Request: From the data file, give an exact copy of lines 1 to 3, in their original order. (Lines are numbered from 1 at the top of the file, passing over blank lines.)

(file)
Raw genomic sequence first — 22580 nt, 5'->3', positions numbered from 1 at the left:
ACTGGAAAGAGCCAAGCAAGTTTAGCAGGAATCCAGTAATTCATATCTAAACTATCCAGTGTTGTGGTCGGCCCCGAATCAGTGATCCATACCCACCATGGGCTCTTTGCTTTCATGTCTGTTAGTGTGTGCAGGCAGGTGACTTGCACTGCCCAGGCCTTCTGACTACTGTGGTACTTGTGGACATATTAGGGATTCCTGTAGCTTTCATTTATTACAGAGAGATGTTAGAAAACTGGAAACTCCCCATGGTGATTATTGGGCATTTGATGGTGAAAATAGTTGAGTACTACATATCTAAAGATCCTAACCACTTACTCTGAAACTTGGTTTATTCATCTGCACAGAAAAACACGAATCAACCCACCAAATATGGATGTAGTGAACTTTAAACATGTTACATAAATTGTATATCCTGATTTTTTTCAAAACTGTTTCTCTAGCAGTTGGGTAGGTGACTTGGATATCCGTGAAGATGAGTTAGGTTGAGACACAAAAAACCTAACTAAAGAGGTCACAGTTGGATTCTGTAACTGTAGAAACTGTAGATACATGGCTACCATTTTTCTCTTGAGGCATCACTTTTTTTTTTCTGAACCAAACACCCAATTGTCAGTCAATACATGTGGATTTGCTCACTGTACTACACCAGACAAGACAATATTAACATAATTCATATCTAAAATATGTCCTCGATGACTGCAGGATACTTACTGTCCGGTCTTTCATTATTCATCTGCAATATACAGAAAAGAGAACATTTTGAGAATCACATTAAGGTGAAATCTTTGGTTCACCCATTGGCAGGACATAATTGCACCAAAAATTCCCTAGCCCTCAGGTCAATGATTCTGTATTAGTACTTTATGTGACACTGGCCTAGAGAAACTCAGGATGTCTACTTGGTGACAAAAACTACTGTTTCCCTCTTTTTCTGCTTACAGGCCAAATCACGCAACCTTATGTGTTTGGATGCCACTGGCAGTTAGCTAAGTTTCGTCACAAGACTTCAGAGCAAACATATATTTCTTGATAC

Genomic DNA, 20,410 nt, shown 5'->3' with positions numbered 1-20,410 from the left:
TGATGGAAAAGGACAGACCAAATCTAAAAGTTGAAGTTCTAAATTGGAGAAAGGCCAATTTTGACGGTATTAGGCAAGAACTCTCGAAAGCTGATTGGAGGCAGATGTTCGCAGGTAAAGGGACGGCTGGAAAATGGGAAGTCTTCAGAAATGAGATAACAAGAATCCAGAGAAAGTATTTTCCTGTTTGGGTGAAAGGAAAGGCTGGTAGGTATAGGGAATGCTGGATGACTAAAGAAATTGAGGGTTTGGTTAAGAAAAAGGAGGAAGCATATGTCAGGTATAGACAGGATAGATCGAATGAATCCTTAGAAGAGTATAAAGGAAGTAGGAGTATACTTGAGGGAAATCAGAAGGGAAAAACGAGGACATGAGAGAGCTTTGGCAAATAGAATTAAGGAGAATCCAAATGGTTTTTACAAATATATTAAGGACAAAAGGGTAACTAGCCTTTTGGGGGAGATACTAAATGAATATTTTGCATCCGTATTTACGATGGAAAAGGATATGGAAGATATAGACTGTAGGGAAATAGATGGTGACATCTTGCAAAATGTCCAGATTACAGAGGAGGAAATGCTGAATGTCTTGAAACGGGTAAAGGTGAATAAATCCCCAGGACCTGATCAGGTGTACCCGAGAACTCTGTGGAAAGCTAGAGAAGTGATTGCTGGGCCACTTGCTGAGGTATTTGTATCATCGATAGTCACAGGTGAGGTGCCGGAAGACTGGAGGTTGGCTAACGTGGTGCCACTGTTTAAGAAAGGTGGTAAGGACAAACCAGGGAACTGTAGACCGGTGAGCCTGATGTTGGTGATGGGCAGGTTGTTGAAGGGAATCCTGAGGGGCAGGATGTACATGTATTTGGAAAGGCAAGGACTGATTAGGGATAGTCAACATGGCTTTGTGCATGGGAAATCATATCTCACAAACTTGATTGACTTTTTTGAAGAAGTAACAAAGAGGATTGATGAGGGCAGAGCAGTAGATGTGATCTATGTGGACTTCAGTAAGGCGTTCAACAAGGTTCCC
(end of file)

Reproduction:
Raw genomic sequence first — 22580 nt, 5'->3', positions numbered from 1 at the left:
ACTGGAAAGAGCCAAGCAAGTTTAGCAGGAATCCAGTAATTCATATCTAAACTATCCAGTGTTGTGGTCGGCCCCGAATCAGTGATCCATACCCACCATGGGCTCTTTGCTTTCATGTCTGTTAGTGTGTGCAGGCAGGTGACTTGCACTGCCCAGGCCTTCTGACTACTGTGGTACTTGTGGACATATTAGGGATTCCTGTAGCTTTCATTTATTACAGAGAGATGTTAGAAAACTGGAAACTCCCCATGGTGATTATTGGGCATTTGATGGTGAAAATAGTTGAGTACTACATATCTAAAGATCCTAACCACTTACTCTGAAACTTGGTTTATTCATCTGCACAGAAAAACACGAATCAACCCACCAAATATGGATGTAGTGAACTTTAAACATGTTACATAAATTGTATATCCTGATTTTTTTCAAAACTGTTTCTCTAGCAGTTGGGTAGGTGACTTGGATATCCGTGAAGATGAGTTAGGTTGAGACACAAAAAACCTAACTAAAGAGGTCACAGTTGGATTCTGTAACTGTAGAAACTGTAGATACATGGCTACCATTTTTCTCTTGAGGCATCACTTTTTTTTTTCTGAACCAAACACCCAATTGTCAGTCAATACATGTGGATTTGCTCACTGTACTACACCAGACAAGACAATATTAACATAATTCATATCTAAAATATGTCCTCGATGACTGCAGGATACTTACTGTCCGGTCTTTCATTATTCATCTGCAATATACAGAAAAGAGAACATTTTGAGAATCACATTAAGGTGAAATCTTTGGTTCACCCATTGGCAGGACATAATTGCACCAAAAATTCCCTAGCCCTCAGGTCAATGATTCTGTATTAGTACTTTATGTGACACTGGCCTAGAGAAACTCAGGATGTCTACTTGGTGACAAAAACTACTGTTTCCCTCTTTTTCTGCTTACAGGCCAAATCACGCAACCTTATGTGTTTGGATGCCACTGGCAGTTAGCTAAGTTTCGTCACAAGACTTCAGAGCAAACATATATTTCTTGATAC

Genomic DNA, 20,410 nt, shown 5'->3' with positions numbered 1-20,410 from the left: